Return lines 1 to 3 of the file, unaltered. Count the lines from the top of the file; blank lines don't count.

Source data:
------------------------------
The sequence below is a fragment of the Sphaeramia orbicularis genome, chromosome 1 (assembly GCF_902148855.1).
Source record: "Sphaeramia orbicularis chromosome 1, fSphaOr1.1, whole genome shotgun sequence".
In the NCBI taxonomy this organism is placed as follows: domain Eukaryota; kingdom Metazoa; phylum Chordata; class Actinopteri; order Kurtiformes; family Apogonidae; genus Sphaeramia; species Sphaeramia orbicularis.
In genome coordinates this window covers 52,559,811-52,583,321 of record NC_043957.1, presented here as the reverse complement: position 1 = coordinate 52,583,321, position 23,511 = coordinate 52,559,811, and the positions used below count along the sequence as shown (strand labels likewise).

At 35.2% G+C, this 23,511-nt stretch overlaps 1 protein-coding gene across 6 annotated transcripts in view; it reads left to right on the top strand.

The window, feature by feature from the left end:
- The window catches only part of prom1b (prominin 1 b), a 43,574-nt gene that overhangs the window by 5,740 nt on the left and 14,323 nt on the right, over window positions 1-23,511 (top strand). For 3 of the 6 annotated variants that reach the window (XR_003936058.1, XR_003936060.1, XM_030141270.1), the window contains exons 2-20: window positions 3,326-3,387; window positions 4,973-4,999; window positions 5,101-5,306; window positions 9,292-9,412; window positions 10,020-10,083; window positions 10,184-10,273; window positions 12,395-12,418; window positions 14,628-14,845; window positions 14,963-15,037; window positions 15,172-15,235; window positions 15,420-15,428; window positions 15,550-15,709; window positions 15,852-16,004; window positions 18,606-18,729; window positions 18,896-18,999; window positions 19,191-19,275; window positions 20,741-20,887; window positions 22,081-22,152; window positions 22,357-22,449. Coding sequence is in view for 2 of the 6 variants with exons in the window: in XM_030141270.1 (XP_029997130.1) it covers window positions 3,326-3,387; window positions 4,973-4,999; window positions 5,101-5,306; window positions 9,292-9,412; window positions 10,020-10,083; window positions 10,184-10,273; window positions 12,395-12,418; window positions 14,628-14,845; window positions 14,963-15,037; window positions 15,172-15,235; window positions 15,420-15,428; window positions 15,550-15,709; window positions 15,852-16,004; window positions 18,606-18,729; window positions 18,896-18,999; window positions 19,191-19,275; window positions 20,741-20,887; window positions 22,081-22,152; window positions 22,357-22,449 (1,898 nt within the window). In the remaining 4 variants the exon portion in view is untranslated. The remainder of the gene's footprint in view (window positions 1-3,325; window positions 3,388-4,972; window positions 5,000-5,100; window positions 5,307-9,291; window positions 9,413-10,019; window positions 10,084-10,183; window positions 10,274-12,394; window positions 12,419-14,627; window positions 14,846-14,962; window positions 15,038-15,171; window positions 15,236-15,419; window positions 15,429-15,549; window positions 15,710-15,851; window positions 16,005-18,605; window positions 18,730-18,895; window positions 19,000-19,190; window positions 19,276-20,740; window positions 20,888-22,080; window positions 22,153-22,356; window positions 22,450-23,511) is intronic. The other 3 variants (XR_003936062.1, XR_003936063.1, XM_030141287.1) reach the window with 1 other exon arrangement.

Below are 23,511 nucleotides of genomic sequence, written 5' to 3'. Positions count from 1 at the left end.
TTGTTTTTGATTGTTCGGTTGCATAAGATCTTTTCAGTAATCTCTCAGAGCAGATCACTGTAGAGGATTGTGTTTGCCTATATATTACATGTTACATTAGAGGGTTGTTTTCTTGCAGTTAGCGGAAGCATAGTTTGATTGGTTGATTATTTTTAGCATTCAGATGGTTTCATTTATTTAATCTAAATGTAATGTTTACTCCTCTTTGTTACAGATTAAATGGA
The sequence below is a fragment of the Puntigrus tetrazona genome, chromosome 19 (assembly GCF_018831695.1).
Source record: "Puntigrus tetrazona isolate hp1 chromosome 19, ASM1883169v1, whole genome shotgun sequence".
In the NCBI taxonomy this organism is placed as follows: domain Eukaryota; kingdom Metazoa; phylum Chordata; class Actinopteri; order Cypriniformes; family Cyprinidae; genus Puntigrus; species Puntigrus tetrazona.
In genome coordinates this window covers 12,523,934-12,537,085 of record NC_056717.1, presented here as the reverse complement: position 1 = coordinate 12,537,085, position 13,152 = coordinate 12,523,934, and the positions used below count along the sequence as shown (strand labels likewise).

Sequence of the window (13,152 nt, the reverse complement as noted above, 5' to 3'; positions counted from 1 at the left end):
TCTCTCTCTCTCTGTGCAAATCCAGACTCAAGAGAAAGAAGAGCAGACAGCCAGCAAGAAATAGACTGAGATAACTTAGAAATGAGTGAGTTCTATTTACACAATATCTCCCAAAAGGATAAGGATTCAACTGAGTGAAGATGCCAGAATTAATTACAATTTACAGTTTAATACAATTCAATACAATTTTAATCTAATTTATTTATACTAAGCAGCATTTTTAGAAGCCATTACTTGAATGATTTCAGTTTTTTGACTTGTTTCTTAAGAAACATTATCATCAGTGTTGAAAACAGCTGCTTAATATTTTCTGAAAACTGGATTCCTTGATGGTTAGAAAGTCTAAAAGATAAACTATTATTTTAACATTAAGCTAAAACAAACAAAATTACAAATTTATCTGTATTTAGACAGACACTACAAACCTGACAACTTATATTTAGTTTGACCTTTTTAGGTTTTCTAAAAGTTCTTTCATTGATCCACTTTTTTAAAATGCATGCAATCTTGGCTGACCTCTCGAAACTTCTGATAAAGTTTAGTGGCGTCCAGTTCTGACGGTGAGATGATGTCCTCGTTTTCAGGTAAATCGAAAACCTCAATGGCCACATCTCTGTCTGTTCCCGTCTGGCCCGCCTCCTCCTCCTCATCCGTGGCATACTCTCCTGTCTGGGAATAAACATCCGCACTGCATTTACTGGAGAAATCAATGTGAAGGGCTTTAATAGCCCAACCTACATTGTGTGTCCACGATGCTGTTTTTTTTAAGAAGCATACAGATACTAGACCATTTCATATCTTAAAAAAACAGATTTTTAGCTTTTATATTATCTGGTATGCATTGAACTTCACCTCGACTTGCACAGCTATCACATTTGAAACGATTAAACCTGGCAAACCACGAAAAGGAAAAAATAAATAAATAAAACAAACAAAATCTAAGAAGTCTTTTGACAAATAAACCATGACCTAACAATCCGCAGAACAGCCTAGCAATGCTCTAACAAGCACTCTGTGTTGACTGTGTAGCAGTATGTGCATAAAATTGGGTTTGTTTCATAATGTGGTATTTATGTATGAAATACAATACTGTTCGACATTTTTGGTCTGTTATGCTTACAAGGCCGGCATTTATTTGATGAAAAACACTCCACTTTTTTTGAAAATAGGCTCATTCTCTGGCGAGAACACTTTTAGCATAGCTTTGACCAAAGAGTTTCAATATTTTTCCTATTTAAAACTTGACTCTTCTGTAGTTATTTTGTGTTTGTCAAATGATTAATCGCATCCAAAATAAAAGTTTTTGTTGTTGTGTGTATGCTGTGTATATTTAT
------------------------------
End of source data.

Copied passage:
The sequence below is a fragment of the Sphaeramia orbicularis genome, chromosome 1 (assembly GCF_902148855.1).
Source record: "Sphaeramia orbicularis chromosome 1, fSphaOr1.1, whole genome shotgun sequence".
In the NCBI taxonomy this organism is placed as follows: domain Eukaryota; kingdom Metazoa; phylum Chordata; class Actinopteri; order Kurtiformes; family Apogonidae; genus Sphaeramia; species Sphaeramia orbicularis.